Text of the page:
Re: [PATCH] platform/chrome: wilco_ec: Add telemetry data char device interface
From: Duncan Laurie
Date: Thu Apr 18 2019 - 11:35:41 EST
On Mon, Apr 15, 2019 at 1:04 AM Enrico Weigelt, metux IT consult
> On 13.04.19 00:45, Nick Crews wrote:
> > The Wilco Embedded Controller is able to send telemetry data
> > which is useful for enterprise applications.
> What kind of "enterprise applications" exactly ?
> > A daemon running on
> > the OS sends a command to the EC via write() to char device,
> > and can read the response with a read() request.
> > Both the request and the response are in an opaque
> > binary format so that information which is proprietary to the
> > enterprise service provider is secure.
> In other words: a direct backdoor for the "provider", who can do
> anything he wants remotely on the user's machine, w/o the user having
> a chance of seeing what's actually going on ?
> Seriously ?!
> In some of your previous mails (*1) you indicate that it sends some
> diagnostics information (eg. "dock is not working"). WTH does that
> have to be "proprietary", IOW: encrypted = kept secret from the owner ?
> If I *own* such a device, this is some information, I *need* to know,
> I *deserve* to know, and it is *my* data, as it's a state of *my*
> device. And that's some kind of information that *nobody* else has
> any business with that. Period.
We on the Chrome OS team happen to strongly agree with you, which is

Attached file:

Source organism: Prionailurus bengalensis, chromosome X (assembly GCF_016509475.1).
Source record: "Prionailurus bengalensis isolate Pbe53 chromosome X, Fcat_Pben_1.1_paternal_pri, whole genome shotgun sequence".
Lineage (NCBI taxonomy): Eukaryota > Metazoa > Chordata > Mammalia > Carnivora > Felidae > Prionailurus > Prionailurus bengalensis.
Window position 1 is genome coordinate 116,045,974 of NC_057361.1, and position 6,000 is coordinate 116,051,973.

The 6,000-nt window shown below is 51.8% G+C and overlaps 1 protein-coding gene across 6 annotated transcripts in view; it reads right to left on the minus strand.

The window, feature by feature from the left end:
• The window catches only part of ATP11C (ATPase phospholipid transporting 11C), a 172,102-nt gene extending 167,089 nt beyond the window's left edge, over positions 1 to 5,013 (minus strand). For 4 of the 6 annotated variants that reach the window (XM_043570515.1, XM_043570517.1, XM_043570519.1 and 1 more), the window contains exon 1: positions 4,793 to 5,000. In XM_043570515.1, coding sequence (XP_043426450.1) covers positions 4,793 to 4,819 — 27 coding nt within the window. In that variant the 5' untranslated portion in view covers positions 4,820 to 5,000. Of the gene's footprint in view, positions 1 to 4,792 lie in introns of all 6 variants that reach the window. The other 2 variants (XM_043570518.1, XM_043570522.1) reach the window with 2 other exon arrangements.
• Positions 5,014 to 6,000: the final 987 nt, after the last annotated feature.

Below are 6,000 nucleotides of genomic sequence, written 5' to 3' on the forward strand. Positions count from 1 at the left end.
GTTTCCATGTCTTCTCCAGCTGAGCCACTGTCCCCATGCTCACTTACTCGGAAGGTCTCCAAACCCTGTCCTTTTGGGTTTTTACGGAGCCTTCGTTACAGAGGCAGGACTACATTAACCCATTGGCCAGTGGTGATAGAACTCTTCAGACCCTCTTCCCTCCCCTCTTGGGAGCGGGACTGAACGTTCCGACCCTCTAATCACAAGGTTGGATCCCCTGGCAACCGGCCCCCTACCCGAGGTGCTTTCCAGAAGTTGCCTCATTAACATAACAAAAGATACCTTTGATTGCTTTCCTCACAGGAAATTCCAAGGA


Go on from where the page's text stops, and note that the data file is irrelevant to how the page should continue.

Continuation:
why Chromebooks are the only mass market devices to ship with an open
source Embedded Controller.
For devices with the Wilco EC we are working with an OEM who builds
specific computers for "enterprise" scenarios where a company owns or
leases the device and is responsible for the management of it, while
the end user is an employee or contractor who does not own the device
they are using. For various business reasons we are not able to get
our usual open source EC firmware on this board, so we are forced to
rely on the vendor's closed EC firmware.
The reality is that this is exactly what a standard EC firmware is
today: a black box with an opaque mailbox interface that provides
hundreds of undocumented commands. Typically this mailbox interface
is hidden behind the BIOS with SMI and WMI and the user has no idea
that these even exist.
We are attempting to cope with this closed EC by fitting these mailbox
commands into standard kernel interfaces wherever possible, rather
than go the traditional route of hiding it in the BIOS or simply
exposing an opaque /dev node and letting user space send whatever
commands it wants. Our intent is for the interface to the EC to be
intentionally limited by the kernel driver and to be very clear what
commands are available and what they do. The drivers are also modular
so that if an end user does acquire one of these devices they can
choose not to load some modules and further limit what EC interfaces
are exposed to the OS.
This specific telemetry command provides hardware information about
the device, such as voltages, fan speeds, temperatures, power numbers,
etc. This is the one command where the vendor we are working with is
not willing to document the returned data format publicly (or even to
us) as they consider the hardware diagnostic data that they gather
here, and the analytics that they run on it, to be critical IP for
their enterprise device replacement program.
It is clear from feedback that this telemetry command is still too
opaque, and we will continue to work with the vendor to try and come
up with a more flexible command set that still allows us to implement
the interface in the kernel without resorting to the usual tricks to
hide it from the user.